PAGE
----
Monday, April 27, 2015

TREES mural!

Hey everyone!

I wanted to share my latest mural in pictures. This one was soooo fun and relaxing to paint! People ask me a lot what my favorite thing to paint is. This is kind of it I'd say: playing with light, playing with brushstrokes, painting organic and natural things. Only thing that would have made it more fun and an ultimate answer to that question, would be if I could have added some kind of surreal, not-really-the-way-it's-supposed-to-look-in-real-life element to it. But, ya know, clients. I'll save the crazy for when I don't have one. ;) Hope everyone had a great weekend! More murals to come very soon. 


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Early stages look like a forest fire! Hmmm

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Getting there!

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Installed on client's fence surrounding her hot tub!

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forest mural portland, portland forest mural, portland trees mural, pacific northwest mural

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Wednesday, April 8, 2015

My Art Show Happened!!!!!!

Hey guys! 

I just read an article about how a lot of people are stuck in this cycle of accomplishing things and needing to always be moving forward and working towards the next goal. We don't always stop to just say: "hey, I just finished/achieved a thing!" before trying to get to the next thing. I just want to take a minute to feel excited about a thing I just finished. 

I displayed a series of 13 paintings that I've been making since 2010, when I returned from the Peace Corps in Madagascar. The paintings tell the story of my life there. I showed those paintings, along with drawings that Malagasy friends made me while I was there, for 2 weeks here in Portland. On March 24th, I invited my friends, family, and others in the community to come see the show, and also watch me narrate a slideshow of pictures from my time in Madagascar. March is Peace Corps' birthday - in March of 1961, President Kennedy made Peace Corps official, and started sending people overseas. So, Peace Corps as an organization, likes to help Returned Peace Corps Volunteers (RPCV's) have events like mine in March. The goal is to "bring it home" - to tell stories and share other parts of the world with Americans, that they might not know much about.  Peace Corps' main goal as an organization is literally, "World peace and friendship" (so 1960's.... either that or so Miss America). So a big part of that goal, is just sharing what you learn from living in a different culture, with people at home who may not know anything about that culture. So that's kind of why I did the presentation, and I think it went really well! Almost 80 people came! Lots of RPCV's attended - only about half of which I actually knew. I had all of them stand up and say the country they went to, and the years they were there. Pretty emotional to see all those RPCV's in the audience stand up - their support means a lot to me.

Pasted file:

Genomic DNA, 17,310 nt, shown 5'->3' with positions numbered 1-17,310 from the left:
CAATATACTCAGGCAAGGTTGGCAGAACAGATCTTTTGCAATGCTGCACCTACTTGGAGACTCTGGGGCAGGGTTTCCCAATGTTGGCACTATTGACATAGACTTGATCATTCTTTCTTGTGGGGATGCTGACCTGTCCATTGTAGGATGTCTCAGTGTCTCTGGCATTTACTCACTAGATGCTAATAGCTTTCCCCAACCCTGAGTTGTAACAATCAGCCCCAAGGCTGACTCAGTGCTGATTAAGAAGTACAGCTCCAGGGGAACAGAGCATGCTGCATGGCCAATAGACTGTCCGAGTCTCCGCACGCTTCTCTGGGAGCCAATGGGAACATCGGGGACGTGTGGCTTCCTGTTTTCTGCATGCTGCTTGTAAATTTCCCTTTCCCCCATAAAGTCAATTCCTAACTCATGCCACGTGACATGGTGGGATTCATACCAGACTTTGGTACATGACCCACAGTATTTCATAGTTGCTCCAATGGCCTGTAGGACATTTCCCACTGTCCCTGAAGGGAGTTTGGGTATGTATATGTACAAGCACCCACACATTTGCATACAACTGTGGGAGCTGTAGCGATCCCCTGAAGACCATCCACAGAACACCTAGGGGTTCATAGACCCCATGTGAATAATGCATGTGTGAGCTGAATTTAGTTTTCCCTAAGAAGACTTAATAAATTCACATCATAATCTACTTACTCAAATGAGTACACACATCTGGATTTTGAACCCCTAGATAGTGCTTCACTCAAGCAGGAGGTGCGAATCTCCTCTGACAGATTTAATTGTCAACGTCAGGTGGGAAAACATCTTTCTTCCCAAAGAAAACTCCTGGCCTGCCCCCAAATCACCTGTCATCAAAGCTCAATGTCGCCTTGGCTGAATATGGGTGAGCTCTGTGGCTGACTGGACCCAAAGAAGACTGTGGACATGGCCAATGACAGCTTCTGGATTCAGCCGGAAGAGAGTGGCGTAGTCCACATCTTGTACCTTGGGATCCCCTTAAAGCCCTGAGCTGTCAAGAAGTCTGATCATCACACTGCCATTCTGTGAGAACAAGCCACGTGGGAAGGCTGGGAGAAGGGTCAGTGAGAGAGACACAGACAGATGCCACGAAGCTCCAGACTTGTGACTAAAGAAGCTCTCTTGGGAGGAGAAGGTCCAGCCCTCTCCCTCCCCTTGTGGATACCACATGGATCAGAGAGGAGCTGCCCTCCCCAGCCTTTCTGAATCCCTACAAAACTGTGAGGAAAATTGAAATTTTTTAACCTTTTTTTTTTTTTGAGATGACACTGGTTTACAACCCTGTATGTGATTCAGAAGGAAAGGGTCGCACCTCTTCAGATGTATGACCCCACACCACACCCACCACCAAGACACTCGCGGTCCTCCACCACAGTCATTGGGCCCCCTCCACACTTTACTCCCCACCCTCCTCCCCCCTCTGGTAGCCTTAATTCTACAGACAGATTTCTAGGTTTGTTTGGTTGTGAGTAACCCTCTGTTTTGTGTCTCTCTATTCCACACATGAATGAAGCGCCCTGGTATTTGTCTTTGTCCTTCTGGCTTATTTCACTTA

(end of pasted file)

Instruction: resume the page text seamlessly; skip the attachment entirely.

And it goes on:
It felt so cool also, to be able to show a series of paintings that are so deeply personal to me. I am a commercial artist; most of the time I am making art, I am making it for someone else, the way they ask me to make it. Don't get me wrong, I thoroughly enjoy that - getting to help people solve their visual problems, or brighten their spaces with art, is very fulfilling. But when I have something I want to say to the world about something I have personally experienced, it also feels incredibly fulfilling to see those feelings come alive on canvas. People's responses have been great, too, which is always nice. I'm not yet ready to sell any of the originals (who knows, maybe I will try to show the series again at some point). So I made a ton of prints of my work, and have been selling them both at the event, and online here:

So far, I've made almost $800 in profits from selling these prints, and I am getting ready to donate it all to an organization that I believe in very much. Population Services International is the single most impressive charity-type organization I saw while in Madagascar (and that's saying something, because there are a lot!). PSI actually walks the walk of being a sustainable development agency. I never met a PSI employee in Madagascar who was not themselves, Malagasy. They work to improve health conditions for people around the country (and also all over the world - their headquarters are in Washington DC). I once went out with a group of PSI-employed sex workers, equipped with PSI fanny packs full of contraception info and supplies, to a park where younger, more inexperienced sex workers often found clients. Peer-to-peer education. PSI also hires Malagasy pop stars to make hit songs and music videos about health topics such as maternal health. Then, PSI educators will go out to rural villages with generators so they can play those music videos for people, as part of their presentations. Anyway, I could go on and on about PSI and their work... they're just really great. So if you like my art and wanna support a great organization, you can buy a print from me from the link above, and I will donate all the money I've made so far in one big chunk at the end of April. Or, you can go to and donate to them directly :) 

Anyway, just taking this moment to stop, exhale, and feel proud of what I just worked hard at making happen. It's been a great few years of painting and was a great event. I'm so happy I was able to do it and so thankful to everyone who came and helped me make it special. I won't ever feel really "done" talking about Peace Corps (sorry, friends!) and probably will continue to paint about Madagascar throughout my life. BUT, this whole thing has given me a bit of closure, too. Yay. 


Annoyed at Mom-a-razzi